13 3월 2014

Using Kibana for Business Intelligence

By Morten Ingebrigtsen

UPDATE: This article refers to our hosted Elasticsearch offering by an older name, Found. Please note that Found is now known as Elastic Cloud.

In this article we will set up a simple and easy to follow example on how to use Elasticsearch and Kibana for basic business intelligence. In our demo we will be using real world Twitter data which we'll feed into Elasticsearch and then inspect and analyze it by using the Kibana dashboard.

Introduction

Elasticsearch is by far the best and most awesome search engine out there today, and its adoption rate is unparalleled in the world of search engines. Kibana has likewise become the preferred tool to search, graph, inspect, visualize and analyse the data in your Elasticsearch clusters. Kibana is primarily used as a frontend to Logstash to visualize and analyse log data so you can follow trends or detect and inspect incidents. However, Kibana has the power to do so much more than that. In this article I will show you how to set up a small Elasticsearch cluster and configure Kibana to let you inspect and analyze real world Twitter data. I am not a programmer myself, so I must rely on some other tool to get the data from Twitter and into Elasticsearch. For this task I will be using Zapier, an online service that lets you connect and move data between apps that don't speak to each other natively. For the Elasticsearch cluster I will be using Found's hosted Elasticsearch service. If you run your own Elasticsearch cluster, you may use it for this proof of concept.

Setting up Elasticsearch

Create Your First Elasticsearch Cluster

Go to found.elastic.co and create an account. When you have created the account, log in to the Found admin console and create an Elasticsearch cluster by choosing New Cluster. With the 14 day free trial, you get an Elasticsearch cluster with 256MB reserved memory and 2GB reserved disk space. This should be sufficient for the example in this article.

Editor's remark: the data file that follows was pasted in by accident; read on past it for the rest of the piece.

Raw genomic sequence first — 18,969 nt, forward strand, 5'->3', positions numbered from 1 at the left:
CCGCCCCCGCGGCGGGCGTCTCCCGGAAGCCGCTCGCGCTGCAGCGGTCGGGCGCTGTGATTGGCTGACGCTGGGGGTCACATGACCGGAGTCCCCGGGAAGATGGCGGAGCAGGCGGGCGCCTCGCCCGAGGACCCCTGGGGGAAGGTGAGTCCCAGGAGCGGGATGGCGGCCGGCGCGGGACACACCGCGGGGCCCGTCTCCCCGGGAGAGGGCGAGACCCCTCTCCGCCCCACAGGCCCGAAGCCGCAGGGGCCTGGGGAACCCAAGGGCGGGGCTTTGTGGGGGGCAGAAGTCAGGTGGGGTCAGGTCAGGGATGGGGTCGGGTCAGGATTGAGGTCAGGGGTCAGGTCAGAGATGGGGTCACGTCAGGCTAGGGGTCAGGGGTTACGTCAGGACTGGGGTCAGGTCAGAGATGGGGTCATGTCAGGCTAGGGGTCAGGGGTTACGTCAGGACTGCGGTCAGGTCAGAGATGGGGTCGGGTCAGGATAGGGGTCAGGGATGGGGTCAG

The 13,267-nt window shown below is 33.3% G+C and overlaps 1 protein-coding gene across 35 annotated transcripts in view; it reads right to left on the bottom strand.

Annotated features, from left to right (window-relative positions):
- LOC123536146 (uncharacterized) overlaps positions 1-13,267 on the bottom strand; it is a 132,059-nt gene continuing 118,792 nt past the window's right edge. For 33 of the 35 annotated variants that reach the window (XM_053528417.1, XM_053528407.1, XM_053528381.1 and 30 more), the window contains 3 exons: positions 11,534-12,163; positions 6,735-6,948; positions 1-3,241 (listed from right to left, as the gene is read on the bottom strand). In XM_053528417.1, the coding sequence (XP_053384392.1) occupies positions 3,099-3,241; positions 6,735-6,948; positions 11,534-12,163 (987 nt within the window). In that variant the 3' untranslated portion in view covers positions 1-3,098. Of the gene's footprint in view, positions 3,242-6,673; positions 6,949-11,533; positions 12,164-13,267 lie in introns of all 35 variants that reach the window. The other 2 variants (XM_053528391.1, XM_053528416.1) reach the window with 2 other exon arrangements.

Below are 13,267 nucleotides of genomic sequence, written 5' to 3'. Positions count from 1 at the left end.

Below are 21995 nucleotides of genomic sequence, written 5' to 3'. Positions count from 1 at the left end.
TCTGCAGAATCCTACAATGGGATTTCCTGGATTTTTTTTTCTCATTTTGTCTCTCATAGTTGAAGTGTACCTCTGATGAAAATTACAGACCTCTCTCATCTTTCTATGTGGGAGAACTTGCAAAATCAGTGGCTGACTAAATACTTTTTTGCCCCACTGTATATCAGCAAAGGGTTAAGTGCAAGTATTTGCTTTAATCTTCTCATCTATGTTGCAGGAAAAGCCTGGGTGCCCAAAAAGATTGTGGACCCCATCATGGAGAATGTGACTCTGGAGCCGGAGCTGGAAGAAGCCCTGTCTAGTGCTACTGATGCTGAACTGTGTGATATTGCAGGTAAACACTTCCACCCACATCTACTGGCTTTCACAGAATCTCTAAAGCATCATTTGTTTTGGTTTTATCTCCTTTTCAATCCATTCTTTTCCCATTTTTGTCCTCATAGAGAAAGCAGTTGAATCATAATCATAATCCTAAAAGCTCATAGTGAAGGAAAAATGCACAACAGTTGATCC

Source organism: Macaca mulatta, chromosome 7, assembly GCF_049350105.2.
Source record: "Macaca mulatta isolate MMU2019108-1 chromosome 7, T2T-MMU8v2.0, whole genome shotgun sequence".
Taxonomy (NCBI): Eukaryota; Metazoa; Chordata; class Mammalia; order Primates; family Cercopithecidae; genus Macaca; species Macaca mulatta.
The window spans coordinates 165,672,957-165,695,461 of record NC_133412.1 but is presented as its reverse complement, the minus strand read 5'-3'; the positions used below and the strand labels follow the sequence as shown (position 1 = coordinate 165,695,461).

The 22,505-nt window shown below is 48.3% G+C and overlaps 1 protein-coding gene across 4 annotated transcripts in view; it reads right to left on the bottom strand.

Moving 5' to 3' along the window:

Choose the region in which you want your cluster to run, then choose the Elasticsearch version. I recommend using the latest stable version. At the time of writing this is version 1.0.1. Enable the Kibana-plugin, and give your cluster a descriptive name, for example Twitter BI PoC.

Once your Elasticsearch cluster is created, note the endpoints given on the next page. You can later find the endpoints by going to the cluster's Overview page. See the figure below. You use these endpoints whenever you need to communicate with you Elasticsearch cluster. We always recommend to use the HTTPS endpoint, as traffic to and from your cluster will be encrypted.

The Found adminconsole overview page.

The Found adminconsole overview page.

To check that your cluster has been successfully created, go to the Elasticsearch Head dashboard. Now you should see the cluster with the name “instance-0000000000X”. Look for the text "cluster health: green" (or "yellow") in the header. Then everything should be OK.

The Elasticsearch Head dashboard.

The Elasticsearch Head dashboard.

Create the Index

The next thing we need to do is to create the index where we store our Twitter data. Run the following script from a terminal window to create an index with the appropriate mapping.

Note: Remember to swap the endpoint URL in this script with the endpoint URL of your cluster. Also note that the index is called tweets. We will use this index name later.

#!/bin/bash

curl -XPUT "https://4ae884a4b3f9cef8988b4fae82274701-eu-west-1.foundcluster.com:9243/tweets" -d '{
  "settings": {
	  "analysis": {},
	  "mapping.ignore_malformed": true
  },
  "mappings": {
	  "elasticsearch": {
		  "dynamic_templates": [
			  {
				  "created_at": {
					  "match": "created_at",
					  "mapping": {
						  "type": "date",
						  "format": "EEE MMM dd HH:mm:ss Z yyyy"
					  }
				  }
			  },
			  {
				  "text": {
					  "match": "text",
					  "mapping": {
						  "type": "string",
						  "analyzer": "simple"
					  }
				  }
			  },
			  {
				  "strings": {
					  "match_mapping_type": "string",
					  "mapping": {
						  "type": "string",
						  "index": "not_analyzed"
					  }
				  }
			  },
			  {
				  "counts": {
					  "match": "*count",
					  "mapping": {
						  "type": "long"
					  }
				  }
			  },
			  {
					"geo": {
						"match": "geo",
						"mapping": {
							"type": "object",
							"enabled": false
						}
					}
			  },
			  {
					"coordinates": {
						"match": "coordinates",
						"mapping": {
							"type": "object",
							"enabled": false 
						}
					}
			  },
			  {
					"place": {
						"match": "place",
						"mapping": {
							"type": "object",